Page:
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Monday, May 23, 2011

There is a thin line between grace and enabling

I realize that few have not heard of the Eddie Long business in Atlanta. For those of you who haven't hear is a link to the latest:

Apparently, the case is headed to trial after failing to reach a resolution in mediation. 

I'm following this case for several reasons.  A friend of mine is a long-time member of this congregation and to say that his faith is shaken is an understatement.  My heart hurts for him and everyone who is experiencing a crisis of faith at New Birth.  Yet this isn't the first accusation of abuse of pastoral position and I doubt it will be the last, regardless of the outcome of this particular chapter in this too-often repeated story.

I'm also following this because I have witnessed abuse of power in my own faith journey, either towards me or someone else.  Yes, I know that Eddie Long is innocent until proved guilty. Unfortunately, the accusations are entirely plausible and sadly possible. If he is guilty, I doubt that his accusers were the only ones that knew about it. Like so many others, he would have been surrounded by enablers who thought they were showing grace by being silent. If he is innocent, then the  personal toll on him and his family are unimaginable. And the community is trying to continue to do its work in the midst of all this madness.

What is it that prevents us from holding our spiritual leaders accountable? What stops us from questioning their judgement and actions as if we are unworthy to do so? Why is silence valued over speaking the truth?   I've always said that the Catholic Church scandal might have been the first to hit the news, but it wouldn't be the last.  They certainly are not alone in allowing known predators to stay in leadership positions even when their predatory behavior has been verified.

What message are we sending to victims of this behavior when we rally around the clergyperson and show no compassion for the accuser?  I am well aware that there are persons who are perfectly capable of lying about their accusation.  But doesn't a faith community owe it to itself to investigate claims of abuse instead of crucifying those who dare to voice them?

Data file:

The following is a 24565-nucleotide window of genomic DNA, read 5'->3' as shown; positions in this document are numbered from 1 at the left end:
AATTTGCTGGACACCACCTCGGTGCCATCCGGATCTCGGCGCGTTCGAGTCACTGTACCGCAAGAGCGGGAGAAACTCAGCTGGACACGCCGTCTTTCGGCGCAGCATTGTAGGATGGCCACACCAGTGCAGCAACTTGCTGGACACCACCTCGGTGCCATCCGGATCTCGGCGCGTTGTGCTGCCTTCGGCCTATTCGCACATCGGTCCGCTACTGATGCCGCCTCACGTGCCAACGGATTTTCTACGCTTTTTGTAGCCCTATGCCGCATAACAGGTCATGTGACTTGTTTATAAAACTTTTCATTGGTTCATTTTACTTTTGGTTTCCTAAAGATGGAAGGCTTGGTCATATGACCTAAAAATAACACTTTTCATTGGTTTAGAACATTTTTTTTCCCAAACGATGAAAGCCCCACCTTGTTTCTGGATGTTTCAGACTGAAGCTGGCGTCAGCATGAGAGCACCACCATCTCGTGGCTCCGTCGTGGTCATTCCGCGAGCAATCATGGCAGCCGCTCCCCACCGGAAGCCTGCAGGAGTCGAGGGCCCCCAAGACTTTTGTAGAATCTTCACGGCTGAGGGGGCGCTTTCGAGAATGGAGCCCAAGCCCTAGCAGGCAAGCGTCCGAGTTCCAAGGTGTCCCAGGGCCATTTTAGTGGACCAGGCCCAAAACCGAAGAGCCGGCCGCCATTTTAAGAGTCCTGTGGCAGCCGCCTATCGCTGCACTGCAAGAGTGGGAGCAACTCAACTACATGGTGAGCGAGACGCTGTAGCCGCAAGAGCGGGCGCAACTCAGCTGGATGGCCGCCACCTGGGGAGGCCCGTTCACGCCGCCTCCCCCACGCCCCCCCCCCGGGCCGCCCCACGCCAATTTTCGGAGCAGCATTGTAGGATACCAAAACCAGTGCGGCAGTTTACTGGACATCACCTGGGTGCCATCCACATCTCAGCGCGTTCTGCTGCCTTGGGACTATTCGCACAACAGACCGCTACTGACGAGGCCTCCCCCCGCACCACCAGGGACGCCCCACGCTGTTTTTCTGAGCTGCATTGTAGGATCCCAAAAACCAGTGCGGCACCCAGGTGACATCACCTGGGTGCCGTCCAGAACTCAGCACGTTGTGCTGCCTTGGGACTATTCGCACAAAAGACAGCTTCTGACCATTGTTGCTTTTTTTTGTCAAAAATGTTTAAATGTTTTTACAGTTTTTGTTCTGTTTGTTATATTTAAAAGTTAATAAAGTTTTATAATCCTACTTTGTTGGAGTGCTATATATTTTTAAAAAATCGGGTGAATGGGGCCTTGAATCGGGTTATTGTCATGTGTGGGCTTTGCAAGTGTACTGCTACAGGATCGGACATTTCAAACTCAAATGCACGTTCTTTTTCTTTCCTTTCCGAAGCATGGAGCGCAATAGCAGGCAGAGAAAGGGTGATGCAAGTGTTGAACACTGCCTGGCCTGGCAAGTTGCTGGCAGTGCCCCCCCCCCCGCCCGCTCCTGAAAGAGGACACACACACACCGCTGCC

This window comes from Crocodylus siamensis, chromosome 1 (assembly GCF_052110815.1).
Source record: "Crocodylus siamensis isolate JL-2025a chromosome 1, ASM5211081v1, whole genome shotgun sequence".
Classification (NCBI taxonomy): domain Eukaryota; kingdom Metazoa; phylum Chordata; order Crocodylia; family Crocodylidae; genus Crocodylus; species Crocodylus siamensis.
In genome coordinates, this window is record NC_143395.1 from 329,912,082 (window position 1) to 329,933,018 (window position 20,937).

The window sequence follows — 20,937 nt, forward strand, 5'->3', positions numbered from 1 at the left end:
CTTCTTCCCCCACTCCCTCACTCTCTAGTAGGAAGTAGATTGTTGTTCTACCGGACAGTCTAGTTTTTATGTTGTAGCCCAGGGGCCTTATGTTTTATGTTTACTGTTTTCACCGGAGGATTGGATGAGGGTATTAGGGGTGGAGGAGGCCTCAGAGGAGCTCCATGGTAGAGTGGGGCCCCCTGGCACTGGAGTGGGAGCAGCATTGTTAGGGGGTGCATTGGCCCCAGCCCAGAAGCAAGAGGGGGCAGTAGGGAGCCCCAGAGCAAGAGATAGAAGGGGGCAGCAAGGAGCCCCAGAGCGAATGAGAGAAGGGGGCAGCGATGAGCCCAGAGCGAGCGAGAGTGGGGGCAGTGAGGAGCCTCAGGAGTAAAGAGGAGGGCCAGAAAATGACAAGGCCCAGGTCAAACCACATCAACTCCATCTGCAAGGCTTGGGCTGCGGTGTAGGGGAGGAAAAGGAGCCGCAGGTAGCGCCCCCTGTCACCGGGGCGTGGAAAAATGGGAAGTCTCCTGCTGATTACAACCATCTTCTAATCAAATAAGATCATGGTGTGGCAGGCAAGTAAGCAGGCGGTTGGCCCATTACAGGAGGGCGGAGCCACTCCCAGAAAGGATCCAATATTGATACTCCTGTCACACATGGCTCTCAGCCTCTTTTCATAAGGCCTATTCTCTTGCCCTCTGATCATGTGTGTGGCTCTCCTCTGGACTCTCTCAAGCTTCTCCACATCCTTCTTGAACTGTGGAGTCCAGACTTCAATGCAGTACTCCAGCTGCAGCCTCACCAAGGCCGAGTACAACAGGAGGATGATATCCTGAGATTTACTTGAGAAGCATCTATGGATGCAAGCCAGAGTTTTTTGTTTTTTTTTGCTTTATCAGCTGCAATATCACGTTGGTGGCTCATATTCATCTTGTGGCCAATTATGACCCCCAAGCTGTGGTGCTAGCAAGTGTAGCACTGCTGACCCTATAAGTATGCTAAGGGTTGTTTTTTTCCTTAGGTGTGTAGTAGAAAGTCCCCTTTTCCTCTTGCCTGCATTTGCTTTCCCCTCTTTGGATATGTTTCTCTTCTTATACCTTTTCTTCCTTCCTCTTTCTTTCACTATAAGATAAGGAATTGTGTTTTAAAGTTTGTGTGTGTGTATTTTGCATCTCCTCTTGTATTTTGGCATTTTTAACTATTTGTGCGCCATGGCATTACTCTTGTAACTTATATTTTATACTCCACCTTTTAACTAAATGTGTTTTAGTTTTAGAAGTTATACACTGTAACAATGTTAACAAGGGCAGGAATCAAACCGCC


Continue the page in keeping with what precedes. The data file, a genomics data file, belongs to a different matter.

What do you do when extending grace and mercy enables a person's destructive behavior to continue?

I think the people of God are going to be held accountable by God for the leaders they choose. I hear many clergy lament the loss of respect that clergypersons experience.  However, I hear very few willing to name the excesses in their own community. It's always a shame in someone else's backyard.

I'm not naive.I know the risk that truthspeakers face. The usual consequence is being ostracized by the faith community that sustains you. That can be a painful experience.  I'm willing to pay the price for that.  What I can't do is be silent.  As a universal community of faith, we are going to have to reclaim the integrity of spiritual leadership. Starting with our own. Part of that reclaiming is showing compassion for the accuser as well as the accused.  Another part is to relieve persons of responsibility that they cannot handle even as you provide help for their issues.  Yet another is being honest about what pressures you can handle and which ones you cannot.

Silence is not always golden.

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